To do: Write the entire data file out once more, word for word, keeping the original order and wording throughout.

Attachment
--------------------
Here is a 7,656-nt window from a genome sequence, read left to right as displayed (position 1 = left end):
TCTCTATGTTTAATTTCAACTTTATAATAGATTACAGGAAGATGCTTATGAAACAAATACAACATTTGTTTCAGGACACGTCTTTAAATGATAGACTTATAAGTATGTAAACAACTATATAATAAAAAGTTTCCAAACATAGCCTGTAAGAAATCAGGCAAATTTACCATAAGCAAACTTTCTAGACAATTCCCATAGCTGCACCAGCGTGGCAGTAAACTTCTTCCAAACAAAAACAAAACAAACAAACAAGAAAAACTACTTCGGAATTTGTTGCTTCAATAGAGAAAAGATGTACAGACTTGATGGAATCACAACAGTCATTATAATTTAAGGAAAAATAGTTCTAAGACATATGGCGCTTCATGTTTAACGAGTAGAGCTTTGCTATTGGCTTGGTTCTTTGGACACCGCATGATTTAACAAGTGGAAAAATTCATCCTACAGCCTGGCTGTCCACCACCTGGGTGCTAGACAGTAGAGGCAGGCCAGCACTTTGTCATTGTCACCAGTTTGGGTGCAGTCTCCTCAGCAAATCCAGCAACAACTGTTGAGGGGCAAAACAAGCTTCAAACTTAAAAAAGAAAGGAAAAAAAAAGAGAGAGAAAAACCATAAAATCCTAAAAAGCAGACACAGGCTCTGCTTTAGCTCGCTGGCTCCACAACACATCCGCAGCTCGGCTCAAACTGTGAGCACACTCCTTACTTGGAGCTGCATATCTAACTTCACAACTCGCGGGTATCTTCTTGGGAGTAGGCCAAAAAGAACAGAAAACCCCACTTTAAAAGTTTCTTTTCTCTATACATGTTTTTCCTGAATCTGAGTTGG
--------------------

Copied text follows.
Here is a 7,656-nt window from a genome sequence, read left to right as displayed (position 1 = left end):
TCTCTATGTTTAATTTCAACTTTATAATAGATTACAGGAAGATGCTTATGAAACAAATACAACATTTGTTTCAGGACACGTCTTTAAATGATAGACTTATAAGTATGTAAACAACTATATAATAAAAAGTTTCCAAACATAGCCTGTAAGAAATCAGGCAAATTTACCATAAGCAAACTTTCTAGACAATTCCCATAGCTGCACCAGCGTGGCAGTAAACTTCTTCCAAACAAAAACAAAACAAACAAACAAGAAAAACTACTTCGGAATTTGTTGCTTCAATAGAGAAAAGATGTACAGACTTGATGGAATCACAACAGTCATTATAATTTAAGGAAAAATAGTTCTAAGACATATGGCGCTTCATGTTTAACGAGTAGAGCTTTGCTATTGGCTTGGTTCTTTGGACACCGCATGATTTAACAAGTGGAAAAATTCATCCTACAGCCTGGCTGTCCACCACCTGGGTGCTAGACAGTAGAGGCAGGCCAGCACTTTGTCATTGTCACCAGTTTGGGTGCAGTCTCCTCAGCAAATCCAGCAACAACTGTTGAGGGGCAAAACAAGCTTCAAACTTAAAAAAGAAAGGAAAAAAAAAGAGAGAGAAAAACCATAAAATCCTAAAAAGCAGACACAGGCTCTGCTTTAGCTCGCTGGCTCCACAACACATCCGCAGCTCGGCTCAAACTGTGAGCACACTCCTTACTTGGAGCTGCATATCTAACTTCACAACTCGCGGGTATCTTCTTGGGAGTAGGCCAAAAAGAACAGAAAACCCCACTTTAAAAGTTTCTTTTCTCTATACATGTTTTTCCTGAATCTGAGTTGG